Mr. Speaker, a trip by the Governor General and 59 of her closest friends, $53 million; the ad scam, a national disgrace the Prime Minister is about to bury, $250 million; HRDC mismanagement, $1 billion; and a misguided and useless gun registry, over $1 billion. Sending Canadian D-Day veterans to the 60th anniversary of D-Day should be priceless, but it is obviously not to the government.

Sixty veterans out of a possible 18,000: How can the minister possibly justify this lack of consideration for our veterans?

Veterans Affairs
Oral Question Period

2:50 p.m.

Markham
Ontario

Liberal

John McCallum Minister of Veterans Affairs

Mr. Speaker, the respect of the government for our veterans is deep and profound. In fact, when I think of those Canadians almost 60 years ago jumping out of ships onto a flaming beach or out of airplanes into enemy territory, the scale of the sacrifice, the degree of the risk they were called upon to take on behalf of their country is almost incomprehensible for people of my generation.

That is why this government in a short five months has done more for veterans than any government in a generation, and that is why we are working on the D-Day expedition right now.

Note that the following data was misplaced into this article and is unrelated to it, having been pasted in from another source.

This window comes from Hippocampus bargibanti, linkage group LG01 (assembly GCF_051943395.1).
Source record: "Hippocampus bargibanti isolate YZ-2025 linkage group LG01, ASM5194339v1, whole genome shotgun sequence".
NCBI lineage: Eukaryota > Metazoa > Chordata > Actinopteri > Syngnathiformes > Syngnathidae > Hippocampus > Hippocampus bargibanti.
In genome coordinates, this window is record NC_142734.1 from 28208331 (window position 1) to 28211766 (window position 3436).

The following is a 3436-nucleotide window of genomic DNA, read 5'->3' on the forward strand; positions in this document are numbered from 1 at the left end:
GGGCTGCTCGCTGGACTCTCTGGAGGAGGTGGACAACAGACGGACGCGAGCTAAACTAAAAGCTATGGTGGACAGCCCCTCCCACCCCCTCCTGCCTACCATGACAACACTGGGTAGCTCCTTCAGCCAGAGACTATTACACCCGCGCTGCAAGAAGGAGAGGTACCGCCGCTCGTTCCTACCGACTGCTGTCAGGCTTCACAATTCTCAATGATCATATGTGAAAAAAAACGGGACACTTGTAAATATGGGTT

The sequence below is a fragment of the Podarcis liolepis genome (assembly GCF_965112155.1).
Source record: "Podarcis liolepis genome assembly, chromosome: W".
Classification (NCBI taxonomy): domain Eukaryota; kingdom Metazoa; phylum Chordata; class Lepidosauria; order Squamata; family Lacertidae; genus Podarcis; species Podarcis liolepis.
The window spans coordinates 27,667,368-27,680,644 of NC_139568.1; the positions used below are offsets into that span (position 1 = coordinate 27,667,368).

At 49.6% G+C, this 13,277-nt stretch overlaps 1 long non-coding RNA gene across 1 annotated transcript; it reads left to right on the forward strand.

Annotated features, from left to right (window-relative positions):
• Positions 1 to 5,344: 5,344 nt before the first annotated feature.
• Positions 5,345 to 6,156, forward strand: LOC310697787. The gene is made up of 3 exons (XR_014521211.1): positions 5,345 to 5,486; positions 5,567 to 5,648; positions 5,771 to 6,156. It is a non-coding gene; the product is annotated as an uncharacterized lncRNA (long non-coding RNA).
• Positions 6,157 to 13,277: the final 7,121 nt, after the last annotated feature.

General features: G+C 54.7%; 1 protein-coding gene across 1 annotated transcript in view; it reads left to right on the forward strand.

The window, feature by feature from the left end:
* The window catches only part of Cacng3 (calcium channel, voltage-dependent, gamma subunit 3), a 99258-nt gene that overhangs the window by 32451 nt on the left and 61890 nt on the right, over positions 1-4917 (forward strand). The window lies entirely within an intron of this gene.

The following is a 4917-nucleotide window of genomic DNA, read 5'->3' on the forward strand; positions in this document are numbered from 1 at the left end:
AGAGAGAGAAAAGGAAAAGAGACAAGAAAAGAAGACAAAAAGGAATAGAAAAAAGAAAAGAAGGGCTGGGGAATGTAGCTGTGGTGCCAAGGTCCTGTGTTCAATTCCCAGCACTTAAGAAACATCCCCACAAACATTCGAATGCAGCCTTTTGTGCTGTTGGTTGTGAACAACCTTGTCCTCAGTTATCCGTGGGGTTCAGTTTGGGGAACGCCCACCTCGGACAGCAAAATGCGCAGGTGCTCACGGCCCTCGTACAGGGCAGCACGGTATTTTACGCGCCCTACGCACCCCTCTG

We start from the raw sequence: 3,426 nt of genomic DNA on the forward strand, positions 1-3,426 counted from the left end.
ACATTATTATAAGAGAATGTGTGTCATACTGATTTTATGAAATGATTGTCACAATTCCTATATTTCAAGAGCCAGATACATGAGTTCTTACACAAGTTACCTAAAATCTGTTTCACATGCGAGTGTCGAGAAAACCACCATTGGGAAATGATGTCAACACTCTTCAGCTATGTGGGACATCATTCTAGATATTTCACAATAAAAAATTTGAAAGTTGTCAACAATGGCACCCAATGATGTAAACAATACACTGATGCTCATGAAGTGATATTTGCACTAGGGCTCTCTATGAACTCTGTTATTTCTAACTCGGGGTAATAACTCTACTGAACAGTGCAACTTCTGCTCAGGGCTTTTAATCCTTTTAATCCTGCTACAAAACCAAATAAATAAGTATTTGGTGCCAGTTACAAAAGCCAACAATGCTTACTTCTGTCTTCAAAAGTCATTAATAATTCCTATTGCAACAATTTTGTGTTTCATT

Veterans Affairs
Oral Question Period

2:55 p.m.

Canadian Alliance

Rick Casson Lethbridge, AB

That is right, Mr. Speaker. They were all sent there to fight for their country, but they are not all getting the opportunity to go back there and be thankful for the fact that they did not die on those beaches.

It is all very well and good, but another day has gone by and now there are only 24 days left before the start of D-Day celebrations in Normandy. The minister, only after coming under severe pressure, has indicated that he is going to send more than the 60 he originally planned to send.

With the days quickly passing by and this government able to toss out billions of dollars in pre-election promises, why can the minister not simply tell us how many more veterans are going to D-Day celebrations? They were sent there to fight for this country 60 years ago. They have the right to go back and--

Veterans Affairs
Oral Question Period

2:55 p.m.

The Speaker

The hon. Minister of Veterans Affairs.

Veterans Affairs
Oral Question Period

2:55 p.m.

Markham
Ontario

Liberal

John McCallum Minister of Veterans Affairs

Mr. Speaker, a few facts might be in order. It was over a year ago that our D-Day advisory committee, which is comprised of veterans organizations and D-Day veterans, recommended to the government that the appropriate size of the official delegation of veterans be 60. That is in line with past Canadian history. It is in accordance with the traditions of other countries. The Americans, with a much bigger size, have a contingent of 100, and the British have 80.